Dealing with the Tesla non-availability issue

If you haven’t heard, Tesla’s are hard to come by. We have several Pegasus systems that customers have purchased, that we can’t get the units for. All of the distributors and resellers we have spoken to indicate that they are getting a small fraction of their orders filled. We have had units on order over a month. Several more orders, and a hard deadline to get units filled.

We have heard rumors of fabrication problems and part recalls (given the past history with other chipsets, some believe this to be the case, though I am not sure … more likely a low yield coupled with something else).
We have heard of extreme demand due to a sale. We have spoken with a few folks that indicate they have backlogs and a trickle of parts fulfilling them. But the backlog numbers aren’t huge.
I have a different theory. I think this is the “Dell” effect, coupled with low yields. Dell signed on to sell Teslas. In fact, if you go to one of their systems configuration web sites, they tell you what will delay your shipment. The Dual ATI Firepro? Yeah that will delay your shipment. The Tesla C1060? Nope.
Looks like a simple case of resource allocation. This is speculation. The reason the rest of the market can’t get Tesla’s is due to NVidia not having sufficient yield in its production runs to satisfy Dell and the rest of the market. So if you were in NVidia’s shoes, who would you prefer to service? I don’t blame them, even though it is negatively impacting our customers.
We are working around the shortage by getting a box full of GTX260’s with 1.7GB ram. Once the Tesla’s come in, we will swap the GTX260s out.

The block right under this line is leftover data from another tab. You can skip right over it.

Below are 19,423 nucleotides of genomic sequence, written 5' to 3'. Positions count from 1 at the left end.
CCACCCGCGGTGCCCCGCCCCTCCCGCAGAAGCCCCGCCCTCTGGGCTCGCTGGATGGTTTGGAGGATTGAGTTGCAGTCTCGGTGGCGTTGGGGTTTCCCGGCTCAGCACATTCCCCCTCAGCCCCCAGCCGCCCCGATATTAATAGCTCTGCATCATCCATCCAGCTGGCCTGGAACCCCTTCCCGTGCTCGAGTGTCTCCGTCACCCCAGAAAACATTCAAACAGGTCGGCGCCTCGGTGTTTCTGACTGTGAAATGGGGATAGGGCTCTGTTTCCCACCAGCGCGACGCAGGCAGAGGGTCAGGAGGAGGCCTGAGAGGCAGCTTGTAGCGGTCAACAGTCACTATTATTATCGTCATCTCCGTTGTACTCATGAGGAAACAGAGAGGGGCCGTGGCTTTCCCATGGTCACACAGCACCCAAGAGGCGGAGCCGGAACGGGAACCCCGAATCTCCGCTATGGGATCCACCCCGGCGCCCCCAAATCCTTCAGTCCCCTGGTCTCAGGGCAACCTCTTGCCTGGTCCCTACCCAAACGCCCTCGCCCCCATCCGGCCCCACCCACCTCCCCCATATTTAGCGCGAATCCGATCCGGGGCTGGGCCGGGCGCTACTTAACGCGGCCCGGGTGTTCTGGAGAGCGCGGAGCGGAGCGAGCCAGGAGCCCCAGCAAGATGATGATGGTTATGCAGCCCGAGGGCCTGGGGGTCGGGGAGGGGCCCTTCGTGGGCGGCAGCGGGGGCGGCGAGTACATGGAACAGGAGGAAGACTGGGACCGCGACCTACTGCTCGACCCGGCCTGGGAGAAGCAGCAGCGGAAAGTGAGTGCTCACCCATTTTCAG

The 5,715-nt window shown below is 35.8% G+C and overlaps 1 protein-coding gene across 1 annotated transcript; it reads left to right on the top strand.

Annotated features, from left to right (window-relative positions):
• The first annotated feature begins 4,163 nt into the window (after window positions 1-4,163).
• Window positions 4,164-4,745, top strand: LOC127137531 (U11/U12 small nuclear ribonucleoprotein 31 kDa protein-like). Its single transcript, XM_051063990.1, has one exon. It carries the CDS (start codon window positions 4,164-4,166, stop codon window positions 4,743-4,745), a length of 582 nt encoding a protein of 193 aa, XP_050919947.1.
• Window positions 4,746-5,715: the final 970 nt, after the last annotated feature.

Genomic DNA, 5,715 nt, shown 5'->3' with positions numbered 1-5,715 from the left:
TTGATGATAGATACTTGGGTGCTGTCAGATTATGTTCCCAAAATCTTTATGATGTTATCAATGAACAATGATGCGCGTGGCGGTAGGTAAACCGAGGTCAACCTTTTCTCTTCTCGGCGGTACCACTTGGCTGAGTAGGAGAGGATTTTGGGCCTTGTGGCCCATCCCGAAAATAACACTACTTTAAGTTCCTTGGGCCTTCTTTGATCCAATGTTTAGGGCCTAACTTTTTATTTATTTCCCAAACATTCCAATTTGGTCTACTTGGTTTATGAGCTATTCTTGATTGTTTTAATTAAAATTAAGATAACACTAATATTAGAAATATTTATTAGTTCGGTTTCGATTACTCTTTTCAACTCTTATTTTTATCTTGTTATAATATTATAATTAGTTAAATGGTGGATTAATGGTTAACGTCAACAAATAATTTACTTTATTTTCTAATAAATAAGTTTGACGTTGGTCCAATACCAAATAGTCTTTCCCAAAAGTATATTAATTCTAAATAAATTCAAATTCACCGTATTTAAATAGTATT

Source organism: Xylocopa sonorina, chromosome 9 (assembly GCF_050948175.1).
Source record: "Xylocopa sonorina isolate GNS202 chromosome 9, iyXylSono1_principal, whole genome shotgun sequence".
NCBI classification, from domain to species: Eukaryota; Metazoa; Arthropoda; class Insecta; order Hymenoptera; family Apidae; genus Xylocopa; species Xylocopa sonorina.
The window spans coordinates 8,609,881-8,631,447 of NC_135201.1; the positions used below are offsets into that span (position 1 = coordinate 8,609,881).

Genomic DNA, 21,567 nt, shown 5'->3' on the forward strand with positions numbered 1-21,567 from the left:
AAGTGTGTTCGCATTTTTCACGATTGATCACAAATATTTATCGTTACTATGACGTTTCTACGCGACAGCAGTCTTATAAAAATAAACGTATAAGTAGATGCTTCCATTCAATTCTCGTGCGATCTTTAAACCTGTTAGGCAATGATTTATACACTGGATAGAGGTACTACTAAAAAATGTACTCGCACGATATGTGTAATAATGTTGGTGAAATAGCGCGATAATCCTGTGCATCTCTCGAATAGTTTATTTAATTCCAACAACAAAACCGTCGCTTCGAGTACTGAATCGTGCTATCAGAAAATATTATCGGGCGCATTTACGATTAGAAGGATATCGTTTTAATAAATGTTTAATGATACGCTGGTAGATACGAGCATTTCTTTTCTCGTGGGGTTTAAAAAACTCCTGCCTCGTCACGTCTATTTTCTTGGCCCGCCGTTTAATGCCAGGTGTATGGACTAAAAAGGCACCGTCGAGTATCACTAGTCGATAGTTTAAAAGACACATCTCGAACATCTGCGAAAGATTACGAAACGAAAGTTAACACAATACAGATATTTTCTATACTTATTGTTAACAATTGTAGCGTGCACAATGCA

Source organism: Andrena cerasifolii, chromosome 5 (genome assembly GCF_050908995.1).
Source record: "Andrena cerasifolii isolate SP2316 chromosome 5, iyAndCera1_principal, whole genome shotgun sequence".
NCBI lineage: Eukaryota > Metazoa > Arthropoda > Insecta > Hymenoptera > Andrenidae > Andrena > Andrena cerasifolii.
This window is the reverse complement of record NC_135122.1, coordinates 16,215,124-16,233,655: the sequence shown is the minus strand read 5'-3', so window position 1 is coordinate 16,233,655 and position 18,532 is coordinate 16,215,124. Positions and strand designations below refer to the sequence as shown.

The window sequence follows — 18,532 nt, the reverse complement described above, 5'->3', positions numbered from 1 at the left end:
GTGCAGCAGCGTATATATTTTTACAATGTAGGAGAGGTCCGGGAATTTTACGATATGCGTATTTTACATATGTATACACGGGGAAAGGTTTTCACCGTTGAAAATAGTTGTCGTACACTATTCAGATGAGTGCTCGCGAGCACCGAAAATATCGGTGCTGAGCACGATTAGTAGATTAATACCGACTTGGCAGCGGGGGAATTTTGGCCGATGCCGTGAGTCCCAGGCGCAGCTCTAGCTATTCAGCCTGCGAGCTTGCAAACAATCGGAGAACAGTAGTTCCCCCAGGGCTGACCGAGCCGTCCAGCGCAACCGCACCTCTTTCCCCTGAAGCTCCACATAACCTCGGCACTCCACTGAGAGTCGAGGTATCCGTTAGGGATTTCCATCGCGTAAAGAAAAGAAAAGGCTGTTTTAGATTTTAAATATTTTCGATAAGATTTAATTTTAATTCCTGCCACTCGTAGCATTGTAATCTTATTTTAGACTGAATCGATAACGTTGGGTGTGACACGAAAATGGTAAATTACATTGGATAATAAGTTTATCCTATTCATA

I’ve never bought a box full-o-graphics cards before.
Here’s hoping my analysis is right about NVidia, and the issue is simply one of capacity planning. This is something that Dell has to worry about. They did worry about it with AMD. I seem to remember similar problems with Opteron supply when Dell started selling AMD.

Dell had other concerns about AMD’s ability to supply Dell with a sufficient number of chips, said Marty Seyer, senior vice president of AMD’s commercial segment.
“The message to us (from Dell) two to three years ago was loud and clear: AMD needed to put in place the capacity to meet the expected demand,” he said.

Dell can move awesome volumes of product. They have to worry about scalability of supply. I think, again, pure speculation, that NVidia wasn’t ready for this spigot to be turned on. Their supply would have been fine had Dell not decided to sell Tesla.
This is more plausible to me than the other rumors we had heard. Unfortunately, NVidia has been mum on this, so we are left guessing.
I should point out that Dell’s raw firepower in shipping is one of the reasons why I (continuously) say it is a bad idea to try to out-Dell Dell. HP is pretty much the only other group I would even think could try. HP can also ship massive firepower.
Both are reasons why supply of various things disappear from the market every now and then.
Like Tesla.

5 thoughts on “Dealing with the Tesla non-availability issue”

  1. @Jeff
    Darn it. There goes my theory.
    Could be high demand. Or low yield. I am hearing backlogs of well under 500 in total from a variety of vendors. This leads me to believe that the demand is less of an issue than the supply. I had hoped it was simply a matter of Dell grabbing every last bit.
    Our box of GTX260’s arrived, put one in a machine going out to a customer soon (machine has been delayed due to the Tesla). Loading FC11 on it. I feel a post on the futility of anaconda based installs bubbling up 🙁
    “Hey, I’ve encountered a correctable problem. I’ll let you ‘debug’ anaconda, or exit the installation. No, I won’t let you return to a previous state, to try again, because THAT WOULD BE TOO BLOODY OBVIOUS, and all the other distros let you do that. Have a nice day.”

  2. Maybe they are delaying so they can lump all sales into a single quarter to make it look like an astronomically growing market.
    Low yield? They really aught to be able to just disable the parallel cores if it has a bug like the Cell for PS3. Or are the chips with broken cores the ones that go in the GTX260’s

  3. @Rohit
    Yeah, NVIDIA bins their parts. So do most vendors.
    This allows you to do bios/driver level hacks that “convert” one card into the other.
    I haven’t looked into the real difference between the platforms.

Comments are closed.